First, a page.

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I want one so bad that I'd buy a Mahindra if they could actually get them imported.
Yeah. I'd buy the Taj Mahauler in a heartbeat. Or a small diesel hybrid pickup.
I can't tell if you're trolling or not. I have never held a job where I wasn't doing some kind of programming, and I only was a programmer by job title for about a year and a half. Most of the time I was writing code in C, fortran, and scripting languages to help me with the automatable or problem solving parts of various jobs.
The fact that I grew up peeking and poking the hell out of my early commodore and apple computers certainly helped. I think the paradigm of desktop computer went away from that because in the 80s and 90s the bulk of the workforce had never used a computer and so it became the glorified typewriter, reinforced by the way you worked with the MS and apple machines (ie, no longer was the user interface also the programming interface).
But any of the people (none of whom were programmers) I spent years working with that were doing simulation on Sun and SGI machines quickly learned at the very least c-shell scripting along with grep/sed/awk and then perl so that they could do more of their job and less of the data reduction tasks. There should always be protocol for the area to which you refer, but I'm talking about something else entirely.
The point is that the usefulness of knowing how to program goes far beyond the commercial and corporate software development worlds.
I think the biggest change is that people in many fields will be using programming as a tool in their non-programming job. This is already the case, but it is largely informal. Computers as a job tool for everyone are going to move far beyond the office suite, and kids who don't know how to program are going to be less able to compete and contribute in general.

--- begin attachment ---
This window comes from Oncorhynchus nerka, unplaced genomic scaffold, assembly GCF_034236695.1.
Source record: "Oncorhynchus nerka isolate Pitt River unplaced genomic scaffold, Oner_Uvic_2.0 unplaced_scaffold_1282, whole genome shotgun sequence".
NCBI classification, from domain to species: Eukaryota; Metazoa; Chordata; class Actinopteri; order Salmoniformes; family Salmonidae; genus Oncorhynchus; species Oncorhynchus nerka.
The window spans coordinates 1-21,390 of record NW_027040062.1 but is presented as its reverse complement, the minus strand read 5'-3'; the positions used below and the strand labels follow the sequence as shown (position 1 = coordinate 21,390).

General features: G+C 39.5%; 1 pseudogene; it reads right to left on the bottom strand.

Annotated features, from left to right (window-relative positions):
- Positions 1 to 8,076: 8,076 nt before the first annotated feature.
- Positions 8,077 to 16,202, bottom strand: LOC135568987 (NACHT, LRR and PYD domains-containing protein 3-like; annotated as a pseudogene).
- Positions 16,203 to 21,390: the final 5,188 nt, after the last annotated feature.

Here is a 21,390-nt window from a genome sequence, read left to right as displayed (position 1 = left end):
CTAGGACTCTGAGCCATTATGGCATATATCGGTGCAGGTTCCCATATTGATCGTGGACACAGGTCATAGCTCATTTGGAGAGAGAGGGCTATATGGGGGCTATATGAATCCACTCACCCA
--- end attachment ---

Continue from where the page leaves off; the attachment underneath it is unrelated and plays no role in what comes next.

Unsatisfying blurb on fosters site. A regolith dome over a inflatable original structure. It makes good sense, but the hype should be more about the fact that its a manned moon base. For some reason it reminds me of all the press gherry got for using "aerospace manufacturing techniques" for the skin on the Bilbao Guggenheim and then again for the Disney center. Architecture sucks.
Getting the printer up there is the trick. But perhaps I'll go rtfa
Try the spatula hut
You can just wish you had a million wishes and problem solved.
The article calls the resulting fuel "diesel" a couple of times. This apparently is bio diesel, using an old industrial process and then a new catalyst (I'm betting that the ip for the catalyst will be owned by bp) to convert the output of the old process into the fuel.
On the other hand genetics do effect the brain. My layman's thinking is that genetics effect all of our organs, bones, sinew, muscle, etc. why would the brain be any different. So: would it not be fair to say that there may be a possibility for the brain to correlate in myriad ways to myriad genetic bits? To try to use aspects of that as a reason behind law or social policy institutionally is the trouble in my mind. But to try to understand complexities of brain and behavior can still be a rewarding pursuit.
I am a math educator and do notice some difference between boys an girls, but also that there are girls who have a typical "boy" attitude and vice versa. I believe that any categorization would have to be very fine grained to be any help to "bin" and that girl vs boy would not be right. But that if one was able to have 5 categories in math based on increased understanding of learning styles, some would be weighted towards gender.
So there is a science to education and having a complex field summarized in a sentence does not make the article a troll.
Test scores have a huge filter. Since at least the 70s/80s that filter has been widely studied and debated. The only thing op used occams razor for was to cut up his lines of meth.
That Canadian calendar is confusing.
Plaid of course